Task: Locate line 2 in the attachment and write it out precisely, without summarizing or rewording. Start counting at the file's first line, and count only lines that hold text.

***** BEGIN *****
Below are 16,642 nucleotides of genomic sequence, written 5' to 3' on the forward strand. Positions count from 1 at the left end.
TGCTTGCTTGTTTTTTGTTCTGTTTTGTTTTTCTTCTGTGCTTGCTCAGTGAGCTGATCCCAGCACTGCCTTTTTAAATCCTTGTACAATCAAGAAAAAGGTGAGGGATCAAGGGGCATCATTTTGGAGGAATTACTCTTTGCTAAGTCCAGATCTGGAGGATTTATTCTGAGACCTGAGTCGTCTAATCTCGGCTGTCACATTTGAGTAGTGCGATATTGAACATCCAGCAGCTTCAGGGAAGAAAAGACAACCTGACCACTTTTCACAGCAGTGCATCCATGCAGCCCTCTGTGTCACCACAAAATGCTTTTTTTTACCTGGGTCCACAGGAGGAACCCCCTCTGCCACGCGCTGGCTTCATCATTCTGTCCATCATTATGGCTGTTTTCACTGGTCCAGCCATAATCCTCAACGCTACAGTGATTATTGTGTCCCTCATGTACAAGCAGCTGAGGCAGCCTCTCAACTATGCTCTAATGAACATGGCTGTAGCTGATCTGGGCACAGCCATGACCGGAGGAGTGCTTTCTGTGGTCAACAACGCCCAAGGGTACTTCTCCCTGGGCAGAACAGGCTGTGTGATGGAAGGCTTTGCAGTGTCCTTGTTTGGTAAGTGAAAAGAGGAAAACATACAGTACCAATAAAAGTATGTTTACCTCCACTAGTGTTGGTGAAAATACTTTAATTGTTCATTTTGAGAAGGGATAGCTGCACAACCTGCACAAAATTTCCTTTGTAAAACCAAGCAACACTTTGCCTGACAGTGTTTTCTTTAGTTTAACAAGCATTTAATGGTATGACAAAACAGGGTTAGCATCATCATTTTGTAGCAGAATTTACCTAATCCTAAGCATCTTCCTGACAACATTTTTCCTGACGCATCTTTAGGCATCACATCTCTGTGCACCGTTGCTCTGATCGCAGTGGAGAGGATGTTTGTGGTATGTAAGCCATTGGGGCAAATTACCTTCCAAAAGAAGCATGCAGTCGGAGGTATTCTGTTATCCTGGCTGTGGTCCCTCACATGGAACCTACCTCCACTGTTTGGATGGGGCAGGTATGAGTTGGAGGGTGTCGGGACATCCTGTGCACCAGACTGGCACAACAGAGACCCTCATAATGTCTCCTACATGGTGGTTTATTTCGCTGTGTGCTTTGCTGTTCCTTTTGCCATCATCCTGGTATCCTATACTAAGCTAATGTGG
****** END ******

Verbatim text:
TGCTTGCTTGTTTTTTGTTCTGTTTTGTTTTTCTTCTGTGCTTGCTCAGTGAGCTGATCCCAGCACTGCCTTTTTAAATCCTTGTACAATCAAGAAAAAGGTGAGGGATCAAGGGGCATCATTTTGGAGGAATTACTCTTTGCTAAGTCCAGATCTGGAGGATTTATTCTGAGACCTGAGTCGTCTAATCTCGGCTGTCACATTTGAGTAGTGCGATATTGAACATCCAGCAGCTTCAGGGAAGAAAAGACAACCTGACCACTTTTCACAGCAGTGCATCCATGCAGCCCTCTGTGTCACCACAAAATGCTTTTTTTTACCTGGGTCCACAGGAGGAACCCCCTCTGCCACGCGCTGGCTTCATCATTCTGTCCATCATTATGGCTGTTTTCACTGGTCCAGCCATAATCCTCAACGCTACAGTGATTATTGTGTCCCTCATGTACAAGCAGCTGAGGCAGCCTCTCAACTATGCTCTAATGAACATGGCTGTAGCTGATCTGGGCACAGCCATGACCGGAGGAGTGCTTTCTGTGGTCAACAACGCCCAAGGGTACTTCTCCCTGGGCAGAACAGGCTGTGTGATGGAAGGCTTTGCAGTGTCCTTGTTTGGTAAGTGAAAAGAGGAAAACATACAGTACCAATAAAAGTATGTTTACCTCCACTAGTGTTGGTGAAAATACTTTAATTGTTCATTTTGAGAAGGGATAGCTGCACAACCTGCACAAAATTTCCTTTGTAAAACCAAGCAACACTTTGCCTGACAGTGTTTTCTTTAGTTTAACAAGCATTTAATGGTATGACAAAACAGGGTTAGCATCATCATTTTGTAGCAGAATTTACCTAATCCTAAGCATCTTCCTGACAACATTTTTCCTGACGCATCTTTAGGCATCACATCTCTGTGCACCGTTGCTCTGATCGCAGTGGAGAGGATGTTTGTGGTATGTAAGCCATTGGGGCAAATTACCTTCCAAAAGAAGCATGCAGTCGGAGGTATTCTGTTATCCTGGCTGTGGTCCCTCACATGGAACCTACCTCCACTGTTTGGATGGGGCAGGTATGAGTTGGAGGGTGTCGGGACATCCTGTGCACCAGACTGGCACAACAGAGACCCTCATAATGTCTCCTACATGGTGGTTTATTTCGCTGTGTGCTTTGCTGTTCCTTTTGCCATCATCCTGGTATCCTATACTAAGCTAATGTGG